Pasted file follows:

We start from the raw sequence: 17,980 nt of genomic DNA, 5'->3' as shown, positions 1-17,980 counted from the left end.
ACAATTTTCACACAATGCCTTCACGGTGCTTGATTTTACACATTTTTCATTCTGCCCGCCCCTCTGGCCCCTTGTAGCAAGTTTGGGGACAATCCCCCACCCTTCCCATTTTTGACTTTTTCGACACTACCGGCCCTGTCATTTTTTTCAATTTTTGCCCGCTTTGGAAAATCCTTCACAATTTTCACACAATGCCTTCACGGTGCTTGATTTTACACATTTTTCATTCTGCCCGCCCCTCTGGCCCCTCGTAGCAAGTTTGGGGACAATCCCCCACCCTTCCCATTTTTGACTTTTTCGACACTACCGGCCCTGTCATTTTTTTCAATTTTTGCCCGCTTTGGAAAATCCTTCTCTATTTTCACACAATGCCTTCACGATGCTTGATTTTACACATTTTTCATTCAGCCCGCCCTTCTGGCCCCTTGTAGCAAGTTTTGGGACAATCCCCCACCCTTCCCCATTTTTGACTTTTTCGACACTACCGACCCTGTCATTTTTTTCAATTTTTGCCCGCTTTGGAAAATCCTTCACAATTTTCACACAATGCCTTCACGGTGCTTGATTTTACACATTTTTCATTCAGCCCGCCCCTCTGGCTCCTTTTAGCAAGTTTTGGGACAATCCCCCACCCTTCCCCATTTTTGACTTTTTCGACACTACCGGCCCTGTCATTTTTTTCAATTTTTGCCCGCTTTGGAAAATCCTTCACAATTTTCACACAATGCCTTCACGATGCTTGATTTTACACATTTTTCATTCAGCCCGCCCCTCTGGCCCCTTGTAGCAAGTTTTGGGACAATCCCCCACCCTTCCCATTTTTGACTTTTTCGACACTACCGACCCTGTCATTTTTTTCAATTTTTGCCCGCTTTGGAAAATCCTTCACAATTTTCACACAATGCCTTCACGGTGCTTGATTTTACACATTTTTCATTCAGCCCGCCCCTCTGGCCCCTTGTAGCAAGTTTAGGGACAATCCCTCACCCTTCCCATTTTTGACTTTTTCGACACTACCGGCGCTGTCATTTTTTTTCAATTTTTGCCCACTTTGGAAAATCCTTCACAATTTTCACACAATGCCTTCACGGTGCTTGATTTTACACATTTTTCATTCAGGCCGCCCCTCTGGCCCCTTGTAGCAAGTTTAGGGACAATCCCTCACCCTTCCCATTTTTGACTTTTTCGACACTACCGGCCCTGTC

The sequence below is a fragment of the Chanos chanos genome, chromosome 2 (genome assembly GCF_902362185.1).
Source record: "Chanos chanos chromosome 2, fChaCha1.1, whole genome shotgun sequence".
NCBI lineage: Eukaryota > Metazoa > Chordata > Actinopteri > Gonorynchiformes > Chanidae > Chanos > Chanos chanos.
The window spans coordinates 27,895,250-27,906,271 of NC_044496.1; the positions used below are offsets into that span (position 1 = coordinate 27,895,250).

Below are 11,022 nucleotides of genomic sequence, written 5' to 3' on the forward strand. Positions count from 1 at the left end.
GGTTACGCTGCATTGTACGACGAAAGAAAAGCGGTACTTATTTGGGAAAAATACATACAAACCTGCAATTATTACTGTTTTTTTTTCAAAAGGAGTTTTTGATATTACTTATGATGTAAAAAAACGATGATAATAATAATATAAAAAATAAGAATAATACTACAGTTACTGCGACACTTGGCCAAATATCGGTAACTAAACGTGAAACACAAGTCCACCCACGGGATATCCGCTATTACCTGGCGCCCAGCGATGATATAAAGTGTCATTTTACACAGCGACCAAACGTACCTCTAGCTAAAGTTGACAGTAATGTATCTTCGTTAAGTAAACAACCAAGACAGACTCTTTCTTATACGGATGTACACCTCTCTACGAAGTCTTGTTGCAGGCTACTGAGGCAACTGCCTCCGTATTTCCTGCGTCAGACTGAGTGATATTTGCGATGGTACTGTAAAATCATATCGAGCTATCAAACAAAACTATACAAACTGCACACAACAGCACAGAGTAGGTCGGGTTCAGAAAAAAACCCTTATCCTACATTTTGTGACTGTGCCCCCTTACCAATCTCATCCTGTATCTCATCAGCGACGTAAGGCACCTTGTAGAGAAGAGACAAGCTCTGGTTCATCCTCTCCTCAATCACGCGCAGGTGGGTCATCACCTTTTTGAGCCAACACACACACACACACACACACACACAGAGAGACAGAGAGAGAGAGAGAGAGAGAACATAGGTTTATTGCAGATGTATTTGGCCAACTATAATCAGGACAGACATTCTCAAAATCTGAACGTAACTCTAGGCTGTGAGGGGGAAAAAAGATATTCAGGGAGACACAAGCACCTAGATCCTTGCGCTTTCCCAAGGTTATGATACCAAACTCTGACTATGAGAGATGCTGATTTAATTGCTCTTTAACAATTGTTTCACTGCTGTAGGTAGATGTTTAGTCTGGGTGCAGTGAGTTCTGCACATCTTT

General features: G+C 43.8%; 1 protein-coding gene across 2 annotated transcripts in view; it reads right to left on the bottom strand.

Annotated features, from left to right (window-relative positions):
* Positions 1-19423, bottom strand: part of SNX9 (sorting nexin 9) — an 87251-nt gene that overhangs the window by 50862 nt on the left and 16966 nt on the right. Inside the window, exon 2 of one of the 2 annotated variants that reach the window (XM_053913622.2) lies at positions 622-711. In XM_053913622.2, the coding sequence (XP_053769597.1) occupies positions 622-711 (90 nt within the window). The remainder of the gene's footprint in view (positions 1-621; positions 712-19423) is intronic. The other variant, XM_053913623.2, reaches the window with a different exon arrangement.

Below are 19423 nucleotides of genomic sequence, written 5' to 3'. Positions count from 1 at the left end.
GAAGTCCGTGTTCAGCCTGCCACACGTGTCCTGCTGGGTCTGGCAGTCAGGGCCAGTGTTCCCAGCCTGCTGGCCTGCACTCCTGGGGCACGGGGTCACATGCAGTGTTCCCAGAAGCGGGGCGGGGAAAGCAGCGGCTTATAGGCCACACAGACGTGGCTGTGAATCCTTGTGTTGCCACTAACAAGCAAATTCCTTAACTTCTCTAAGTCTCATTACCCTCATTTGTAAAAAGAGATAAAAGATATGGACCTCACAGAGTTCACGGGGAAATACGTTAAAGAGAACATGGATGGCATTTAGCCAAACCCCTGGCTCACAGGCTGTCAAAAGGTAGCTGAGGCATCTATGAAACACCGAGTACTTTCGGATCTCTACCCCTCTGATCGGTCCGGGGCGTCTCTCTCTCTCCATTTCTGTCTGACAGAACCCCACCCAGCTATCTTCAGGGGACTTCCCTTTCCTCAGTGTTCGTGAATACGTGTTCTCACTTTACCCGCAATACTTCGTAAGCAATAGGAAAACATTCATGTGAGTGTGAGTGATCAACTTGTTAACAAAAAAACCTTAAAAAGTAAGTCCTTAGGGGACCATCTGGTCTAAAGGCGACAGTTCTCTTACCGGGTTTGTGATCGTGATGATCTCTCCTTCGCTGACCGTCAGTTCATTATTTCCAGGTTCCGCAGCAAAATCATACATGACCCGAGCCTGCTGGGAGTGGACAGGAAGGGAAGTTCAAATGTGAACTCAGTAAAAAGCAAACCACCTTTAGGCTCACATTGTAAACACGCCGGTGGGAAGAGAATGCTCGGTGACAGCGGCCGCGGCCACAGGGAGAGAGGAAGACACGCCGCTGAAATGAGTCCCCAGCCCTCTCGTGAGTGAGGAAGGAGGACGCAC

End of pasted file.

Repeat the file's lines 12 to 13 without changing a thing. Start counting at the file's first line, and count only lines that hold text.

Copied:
Below are 19423 nucleotides of genomic sequence, written 5' to 3'. Positions count from 1 at the left end.
GAAGTCCGTGTTCAGCCTGCCACACGTGTCCTGCTGGGTCTGGCAGTCAGGGCCAGTGTTCCCAGCCTGCTGGCCTGCACTCCTGGGGCACGGGGTCACATGCAGTGTTCCCAGAAGCGGGGCGGGGAAAGCAGCGGCTTATAGGCCACACAGACGTGGCTGTGAATCCTTGTGTTGCCACTAACAAGCAAATTCCTTAACTTCTCTAAGTCTCATTACCCTCATTTGTAAAAAGAGATAAAAGATATGGACCTCACAGAGTTCACGGGGAAATACGTTAAAGAGAACATGGATGGCATTTAGCCAAACCCCTGGCTCACAGGCTGTCAAAAGGTAGCTGAGGCATCTATGAAACACCGAGTACTTTCGGATCTCTACCCCTCTGATCGGTCCGGGGCGTCTCTCTCTCTCCATTTCTGTCTGACAGAACCCCACCCAGCTATCTTCAGGGGACTTCCCTTTCCTCAGTGTTCGTGAATACGTGTTCTCACTTTACCCGCAATACTTCGTAAGCAATAGGAAAACATTCATGTGAGTGTGAGTGATCAACTTGTTAACAAAAAAACCTTAAAAAGTAAGTCCTTAGGGGACCATCTGGTCTAAAGGCGACAGTTCTCTTACCGGGTTTGTGATCGTGATGATCTCTCCTTCGCTGACCGTCAGTTCATTATTTCCAGGTTCCGCAGCAAAATCATACATGACCCGAGCCTGCTGGGAGTGGACAGGAAGGGAAGTTCAAATGTGAACTCAGTAAAAAGCAAACCACCTTTAGGCTCACATTGTAAACACGCCGGTGGGAAGAGAATGCTCGGTGACAGCGGCCGCGGCCACAGGGAGAGAGGAAGACACGCCGCTGAAATGAGTCCCCAGCCCTCTCGTGAGTGAGGAAGGAGGACGCAC